California on fire

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California on fire


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The Cailfornia fires that started on Nov. 8 have, so far, caused 56 deaths and destroyed hundreds of homes and other buildings. The fires that started that Thursday were the Camp Fire in Northern California, the Woolsey Fire along the Ventura-Los Angeles county line, and the Hill Fire near Camarillo.

CI science teacher Ms. Karin Gramckow was one of the many to lose a home to the Woolsey Fire. She rented a home in the Santa Monica Mountains with her husband of little over a year.

Having helped her parents evacuate from Ojai last year due to the Thomas Fire, Ms. Gramckow decided to evacuate early as she knew how fast a fire could spread. A mandatory evacuation was later placed in the area near her home.

Ms. Gramckow was able to leave her home on Nov. 8 with important documents, some photos, and spare clothes. There weren’t many houses in Mrs. Gramckow’s neighborhood, but all the homes in the area were destroyed, she said. Two of her neighbors lost their lives.

Other Raiders were also affected by the fires. Caitlyn Rabaut, a senior, lives at the Point Mugu Naval Base. She was among several students at CIHS who were evacuated from their homes. After leaving Nov. 8 during a mandatory evacuation, she and her family had to drive for two hours to Santa Maria for a place to stay.

“We didn’t get back home until late Monday night. The fire made me feel scared, causing a panic attack,” Rabaut said.

Ms. Jenna Simpson, a CI English teacher, was also evacuated from her home in Camarillo Springs. Although her home was not damaged by the Hill Fire, she did have to face her son’s school being evacuated because the fire was near it.

“All I wanted was to be with him and get to him,” she said.

The Camp Fire is located in Butte County, CA. It has burned 140,000 acres and was only 40 percent contained as of Thursday morning. Over 10,000 structures have been destroyed, 8,756 of them being residential homes. Fifty-six deaths have been confirmed to have been caused by the fire and it essentially wiped out the town of Paradise, CA.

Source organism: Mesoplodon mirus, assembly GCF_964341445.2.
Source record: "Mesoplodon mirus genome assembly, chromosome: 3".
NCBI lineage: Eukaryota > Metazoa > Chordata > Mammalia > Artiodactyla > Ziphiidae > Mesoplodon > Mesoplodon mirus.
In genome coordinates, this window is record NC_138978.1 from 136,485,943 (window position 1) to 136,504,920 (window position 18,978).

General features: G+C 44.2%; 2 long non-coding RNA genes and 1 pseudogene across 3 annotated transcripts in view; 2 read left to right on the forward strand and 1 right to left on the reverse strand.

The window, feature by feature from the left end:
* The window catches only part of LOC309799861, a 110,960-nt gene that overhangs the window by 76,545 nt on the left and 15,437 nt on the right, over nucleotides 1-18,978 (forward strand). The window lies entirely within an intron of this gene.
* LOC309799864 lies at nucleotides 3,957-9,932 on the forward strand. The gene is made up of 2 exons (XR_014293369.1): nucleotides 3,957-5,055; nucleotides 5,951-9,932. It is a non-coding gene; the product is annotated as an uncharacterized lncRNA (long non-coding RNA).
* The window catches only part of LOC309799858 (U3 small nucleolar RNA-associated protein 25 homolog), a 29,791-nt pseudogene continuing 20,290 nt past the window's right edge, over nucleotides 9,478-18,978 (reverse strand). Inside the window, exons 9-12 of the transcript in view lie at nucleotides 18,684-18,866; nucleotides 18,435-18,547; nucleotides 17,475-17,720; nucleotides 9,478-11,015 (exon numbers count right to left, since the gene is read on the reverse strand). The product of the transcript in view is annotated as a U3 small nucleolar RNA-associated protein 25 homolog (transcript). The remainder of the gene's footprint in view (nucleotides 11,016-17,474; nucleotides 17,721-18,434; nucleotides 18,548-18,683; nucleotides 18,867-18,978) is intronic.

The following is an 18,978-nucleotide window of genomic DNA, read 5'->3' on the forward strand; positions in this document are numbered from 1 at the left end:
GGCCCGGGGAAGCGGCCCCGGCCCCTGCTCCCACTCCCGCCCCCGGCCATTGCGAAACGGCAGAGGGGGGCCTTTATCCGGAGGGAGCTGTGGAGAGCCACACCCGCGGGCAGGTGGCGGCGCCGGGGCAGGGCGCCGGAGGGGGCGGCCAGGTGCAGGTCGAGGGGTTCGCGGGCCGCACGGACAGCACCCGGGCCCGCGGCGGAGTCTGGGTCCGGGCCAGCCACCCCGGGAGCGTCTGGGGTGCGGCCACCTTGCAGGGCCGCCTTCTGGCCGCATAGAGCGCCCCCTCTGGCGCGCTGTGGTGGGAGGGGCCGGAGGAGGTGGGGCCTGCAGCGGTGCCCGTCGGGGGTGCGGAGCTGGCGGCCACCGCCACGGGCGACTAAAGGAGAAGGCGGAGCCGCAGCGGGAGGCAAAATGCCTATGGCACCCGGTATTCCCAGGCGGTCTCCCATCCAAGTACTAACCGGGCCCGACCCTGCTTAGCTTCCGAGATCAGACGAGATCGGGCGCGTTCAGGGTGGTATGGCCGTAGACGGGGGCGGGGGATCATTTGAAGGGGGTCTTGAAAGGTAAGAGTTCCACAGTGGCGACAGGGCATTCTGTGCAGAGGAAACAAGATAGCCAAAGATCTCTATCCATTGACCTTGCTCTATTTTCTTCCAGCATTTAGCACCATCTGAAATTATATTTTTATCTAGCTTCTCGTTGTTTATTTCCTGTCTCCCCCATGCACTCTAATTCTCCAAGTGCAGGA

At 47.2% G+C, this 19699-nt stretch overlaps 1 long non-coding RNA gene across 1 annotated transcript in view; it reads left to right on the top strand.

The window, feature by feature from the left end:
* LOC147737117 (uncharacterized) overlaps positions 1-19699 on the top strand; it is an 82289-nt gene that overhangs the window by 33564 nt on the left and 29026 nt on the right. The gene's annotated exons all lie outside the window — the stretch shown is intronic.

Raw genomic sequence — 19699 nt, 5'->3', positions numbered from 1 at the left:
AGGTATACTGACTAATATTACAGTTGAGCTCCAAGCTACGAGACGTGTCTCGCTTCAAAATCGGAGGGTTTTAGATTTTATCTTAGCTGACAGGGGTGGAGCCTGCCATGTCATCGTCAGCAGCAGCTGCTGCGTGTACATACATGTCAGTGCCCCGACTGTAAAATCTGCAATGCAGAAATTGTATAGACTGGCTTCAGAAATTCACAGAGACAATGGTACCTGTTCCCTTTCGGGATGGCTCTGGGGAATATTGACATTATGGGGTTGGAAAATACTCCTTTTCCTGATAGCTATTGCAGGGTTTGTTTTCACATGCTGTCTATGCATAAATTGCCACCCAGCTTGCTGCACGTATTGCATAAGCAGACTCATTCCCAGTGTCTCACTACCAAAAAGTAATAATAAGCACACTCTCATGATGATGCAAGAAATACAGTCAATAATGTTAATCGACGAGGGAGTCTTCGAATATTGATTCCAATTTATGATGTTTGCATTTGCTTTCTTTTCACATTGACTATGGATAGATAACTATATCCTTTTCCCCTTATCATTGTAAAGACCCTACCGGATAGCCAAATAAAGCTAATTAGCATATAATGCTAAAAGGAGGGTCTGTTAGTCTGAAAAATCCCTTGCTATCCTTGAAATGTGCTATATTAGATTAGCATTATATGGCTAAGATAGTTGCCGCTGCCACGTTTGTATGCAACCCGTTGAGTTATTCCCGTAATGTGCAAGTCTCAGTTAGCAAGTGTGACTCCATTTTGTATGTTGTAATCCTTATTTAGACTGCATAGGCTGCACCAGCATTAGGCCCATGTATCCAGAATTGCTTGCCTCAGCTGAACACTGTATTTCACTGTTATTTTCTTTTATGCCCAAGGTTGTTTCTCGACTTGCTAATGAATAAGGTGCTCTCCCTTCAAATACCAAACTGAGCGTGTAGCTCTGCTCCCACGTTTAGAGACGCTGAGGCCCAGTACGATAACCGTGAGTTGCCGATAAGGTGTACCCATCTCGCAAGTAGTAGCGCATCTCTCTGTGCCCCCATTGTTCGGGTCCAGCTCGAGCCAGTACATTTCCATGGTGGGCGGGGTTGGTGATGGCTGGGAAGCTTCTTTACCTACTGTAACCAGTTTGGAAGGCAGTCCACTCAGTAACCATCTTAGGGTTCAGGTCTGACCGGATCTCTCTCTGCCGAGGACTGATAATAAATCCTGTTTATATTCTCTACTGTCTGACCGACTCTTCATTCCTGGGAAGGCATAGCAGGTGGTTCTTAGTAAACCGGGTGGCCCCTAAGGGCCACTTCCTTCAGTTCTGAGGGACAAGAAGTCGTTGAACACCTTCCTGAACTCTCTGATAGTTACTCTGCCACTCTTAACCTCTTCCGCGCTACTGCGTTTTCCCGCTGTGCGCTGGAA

The Woolsey Fire, which has torn through parts of Ventura and Los Angeles counties, has burned 98,362 acres, claimed three lives and destroyed over 500 structures. It was 57 percent contained as of Thursday.

The Hill Fire is the other fire in Ventura County. It has burned about 4,500 acres and is 97 percent contained.

On Nov. 8, a while after the Hill and Woolsey fires had started, CI students left sixth-period classes to find a wave of smoke heading towards CI. Because of the hazardous air quality, OUHSD canceled school on Friday, Nov. 9, leaving students a four-day weekend.

Many students and parents were mad when students returned to school on Tuesday after the district retracted their original statement of school being canceled. OUHSD administrators had monitored the projected air quality closely before deciding to have school on Tuesday. The district was surprised, however, when a flare-up in the Woolsey Fire caused the air quality to become hazardous.

According to a district-wide email from Superintendent Dr. Penelope DeLeon, the school could not release students before the end of the school day legally. Students were given masks, but many students suffered from headaches and sore throats throughout the day.

After posting a picture of Ms. Veronica Mendoza’s class with students wearing masks on Twitter, Den Earl Dulos, a sophomore, was contacted by Bill Melugin from Fox News 11.

Melugin asked Dulos if he could interview him for Fox News 11 later in the day. In his interview Dulos and some other students advocated for their health concerns after being at school.

OUHSD cancelled school again on Wednesday due to the unpredictability of the air quality caused by the fires near Oxnard and Camarillo.

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